"Support That Baby's Head!"
That's what my mother would say after I had my first child, and now what I say to my children who want to hold an infant. I spazz out a little inside when that head isn't held correctly. The baby's head is disproportionately large compared to the tiny supporting structures in the neck, and the baby is prone to injury if mishandled.
There is a viral video floating around the internet which, for a parent, is extremely difficult to watch. It features a female Russian yoga instructor who, believing that it is in the best interest of a baby to be stimulated by movement, literally swings a two-week-old infant around in wide circles. The instructor merely holds on to one leg or one hand at a time, casually swirling the baby in death-defying pendular movements.
The yoga instructor has reportedly defended her baby-swinging actions by saying that such exercises are common in Russia. Nonetheless, some American outlets have been so astounded by the video that they claim the video must be fake.
Let's just say this: Don't try this at home.
The instructor confines herself mostly to, as I described before, pendular movements. This is very important. If any of her movements had been jerky or sudden, the baby would be at an almost-sure risk of injury. I'll explain in a moment.
The physical aspect of yoga, to my understanding, is about simultaneous strength and control over your own body. A baby clearly has no power or coordination, which means that the baby has neither strength nor control. So whatever this video is, it certainly is not yoga. So what is the purpose of this passive "exercise"? An infant does get plenty of exercise, and, in fact, all it needs, simply by crying. Crying works the core abdominal muscles (the dominant muscles by mass in the infant's body), stimulates metabolism, and cleans the eyes with refreshing tears.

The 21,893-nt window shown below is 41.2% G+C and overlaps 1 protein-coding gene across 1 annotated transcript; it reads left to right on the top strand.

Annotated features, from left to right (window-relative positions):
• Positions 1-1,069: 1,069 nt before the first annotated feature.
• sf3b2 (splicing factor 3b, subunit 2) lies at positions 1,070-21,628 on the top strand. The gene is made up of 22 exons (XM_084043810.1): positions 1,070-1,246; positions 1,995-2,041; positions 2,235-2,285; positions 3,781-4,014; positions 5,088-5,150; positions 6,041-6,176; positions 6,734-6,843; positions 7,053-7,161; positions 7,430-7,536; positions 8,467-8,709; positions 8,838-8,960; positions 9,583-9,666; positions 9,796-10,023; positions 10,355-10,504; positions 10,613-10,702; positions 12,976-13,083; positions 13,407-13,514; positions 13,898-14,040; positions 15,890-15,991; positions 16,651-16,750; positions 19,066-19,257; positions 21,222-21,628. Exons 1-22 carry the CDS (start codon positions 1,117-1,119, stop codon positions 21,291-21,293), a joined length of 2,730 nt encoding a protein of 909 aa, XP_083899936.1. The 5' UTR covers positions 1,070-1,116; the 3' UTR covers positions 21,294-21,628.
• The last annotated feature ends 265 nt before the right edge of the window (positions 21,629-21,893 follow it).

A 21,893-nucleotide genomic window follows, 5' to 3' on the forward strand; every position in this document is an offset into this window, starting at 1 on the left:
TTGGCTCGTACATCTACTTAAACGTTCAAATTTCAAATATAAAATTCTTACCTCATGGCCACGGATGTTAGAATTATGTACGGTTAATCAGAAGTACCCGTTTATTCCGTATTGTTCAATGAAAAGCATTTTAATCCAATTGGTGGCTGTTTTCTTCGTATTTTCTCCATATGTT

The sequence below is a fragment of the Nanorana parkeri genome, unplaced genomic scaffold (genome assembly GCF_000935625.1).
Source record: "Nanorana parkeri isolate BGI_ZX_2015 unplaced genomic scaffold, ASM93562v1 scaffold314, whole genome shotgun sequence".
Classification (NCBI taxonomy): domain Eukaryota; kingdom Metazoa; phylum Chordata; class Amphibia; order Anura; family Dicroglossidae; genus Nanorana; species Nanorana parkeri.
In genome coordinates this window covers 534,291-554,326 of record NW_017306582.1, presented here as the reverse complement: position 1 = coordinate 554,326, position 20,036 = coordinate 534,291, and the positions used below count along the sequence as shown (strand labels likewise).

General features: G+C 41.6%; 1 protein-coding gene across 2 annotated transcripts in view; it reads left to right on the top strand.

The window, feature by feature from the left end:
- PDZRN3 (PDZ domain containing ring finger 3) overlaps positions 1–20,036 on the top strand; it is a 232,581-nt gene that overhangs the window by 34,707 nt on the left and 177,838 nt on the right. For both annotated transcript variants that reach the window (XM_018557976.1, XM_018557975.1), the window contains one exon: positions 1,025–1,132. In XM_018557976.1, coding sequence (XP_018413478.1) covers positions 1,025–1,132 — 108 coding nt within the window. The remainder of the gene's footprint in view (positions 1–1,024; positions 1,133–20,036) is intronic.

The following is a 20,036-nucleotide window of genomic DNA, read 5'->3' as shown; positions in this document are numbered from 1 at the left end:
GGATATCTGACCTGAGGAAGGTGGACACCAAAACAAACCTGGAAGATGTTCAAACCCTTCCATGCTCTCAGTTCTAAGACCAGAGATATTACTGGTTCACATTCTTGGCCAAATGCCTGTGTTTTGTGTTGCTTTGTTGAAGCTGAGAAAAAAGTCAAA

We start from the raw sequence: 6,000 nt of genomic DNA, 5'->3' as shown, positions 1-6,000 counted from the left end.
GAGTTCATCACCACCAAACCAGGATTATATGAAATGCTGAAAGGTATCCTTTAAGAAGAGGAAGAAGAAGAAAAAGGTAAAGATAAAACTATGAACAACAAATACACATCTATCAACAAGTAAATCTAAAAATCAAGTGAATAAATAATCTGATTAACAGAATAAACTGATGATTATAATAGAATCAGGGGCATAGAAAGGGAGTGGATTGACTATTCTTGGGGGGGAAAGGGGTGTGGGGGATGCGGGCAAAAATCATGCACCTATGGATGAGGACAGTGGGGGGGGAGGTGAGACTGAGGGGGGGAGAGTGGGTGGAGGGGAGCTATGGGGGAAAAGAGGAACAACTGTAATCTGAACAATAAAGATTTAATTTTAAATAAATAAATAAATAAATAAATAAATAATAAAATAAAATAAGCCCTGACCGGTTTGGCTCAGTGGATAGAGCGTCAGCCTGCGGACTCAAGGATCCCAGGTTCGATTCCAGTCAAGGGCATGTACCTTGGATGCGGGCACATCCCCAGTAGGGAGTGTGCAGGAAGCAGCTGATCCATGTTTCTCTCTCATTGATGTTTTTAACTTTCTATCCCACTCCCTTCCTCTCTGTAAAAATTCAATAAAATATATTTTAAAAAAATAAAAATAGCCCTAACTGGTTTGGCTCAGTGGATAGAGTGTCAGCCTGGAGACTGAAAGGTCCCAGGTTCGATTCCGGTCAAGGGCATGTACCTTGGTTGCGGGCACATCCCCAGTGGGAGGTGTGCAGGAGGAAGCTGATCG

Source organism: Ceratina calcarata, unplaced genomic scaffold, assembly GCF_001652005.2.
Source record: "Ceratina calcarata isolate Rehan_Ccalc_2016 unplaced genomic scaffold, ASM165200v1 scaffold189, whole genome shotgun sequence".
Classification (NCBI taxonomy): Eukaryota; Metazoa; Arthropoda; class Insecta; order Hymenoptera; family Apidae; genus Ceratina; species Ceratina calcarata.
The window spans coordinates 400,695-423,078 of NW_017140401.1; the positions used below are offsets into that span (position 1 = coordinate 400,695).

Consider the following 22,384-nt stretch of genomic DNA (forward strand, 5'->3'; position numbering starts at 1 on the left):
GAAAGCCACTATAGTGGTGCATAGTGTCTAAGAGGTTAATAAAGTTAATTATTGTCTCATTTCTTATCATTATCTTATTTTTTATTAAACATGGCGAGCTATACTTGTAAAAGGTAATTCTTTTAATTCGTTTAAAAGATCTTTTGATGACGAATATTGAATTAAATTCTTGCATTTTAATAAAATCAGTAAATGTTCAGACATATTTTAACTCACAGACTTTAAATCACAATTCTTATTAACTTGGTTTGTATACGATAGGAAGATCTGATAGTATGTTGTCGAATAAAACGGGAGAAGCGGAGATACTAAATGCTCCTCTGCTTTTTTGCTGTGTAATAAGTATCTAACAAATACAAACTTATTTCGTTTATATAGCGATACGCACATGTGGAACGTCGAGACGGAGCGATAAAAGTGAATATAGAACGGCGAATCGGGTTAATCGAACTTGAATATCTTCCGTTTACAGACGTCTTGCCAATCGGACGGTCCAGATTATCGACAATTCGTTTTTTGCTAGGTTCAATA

Babies are hardy creatures, to be sure. But are they designed to be flung about by the shoulder joint? Or by the hip joint? These structures, none too sturdy if used incorrectly in the adult, are not designed to bear one's entire body weight extended on the axis. The pendular movements ensure that there is angular motion propelling those joints, which does alleviate a small portion of the health concerns about torn ligaments and tendons, but this swinging remains firmly contraindicated.
Another interesting risk: what if someone (who is not a trained yoga instructor, though yoga instructors aren't trained for this) imitates this action and loses their grip on the baby? Horrifying.
A chiropractor focuses specifically on the baby's upper neck. The top two bones in the vertebral column, called the atlas and the axis, are vital to the health of the baby. The spinal cord exits the cranial vault and passes directly through the atlas and the axis. If the atlas and axis are even slightly out of alignment (which they often tend to be after the semi-traumatic birth process), they can have a profound effect on the baby's nervous system. Chiropractically speaking, what I see in this video is a shearing stress on the occiput and atlas, a sideways flinging motion which threatens to shift the head on the spinal column. The baby does not have enough strength in its neck muscles to stop the head after the rest of the body has come to a halt. The head, being disproportionately heavy, also has a disproportionate amount of inertia. If the head's shearing motion were to continue, the spinal cord would be stretched between the shifted occiput and the atlas. Stretched nerves are always damaged nerves, and damaged nerves that close to the brainstem can have some very serious effects.
Suffice it to say that I think this video was a very bad idea all the way around. Even if it is fake. Which it probably isn't.
7/7/2011 01:58:36 am
Appreciate the info, it’s good to know.
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Unless otherwise attributed, all content is written by Kyle Johnson, DC, of Johnson Family Chiropractic of Peoria.
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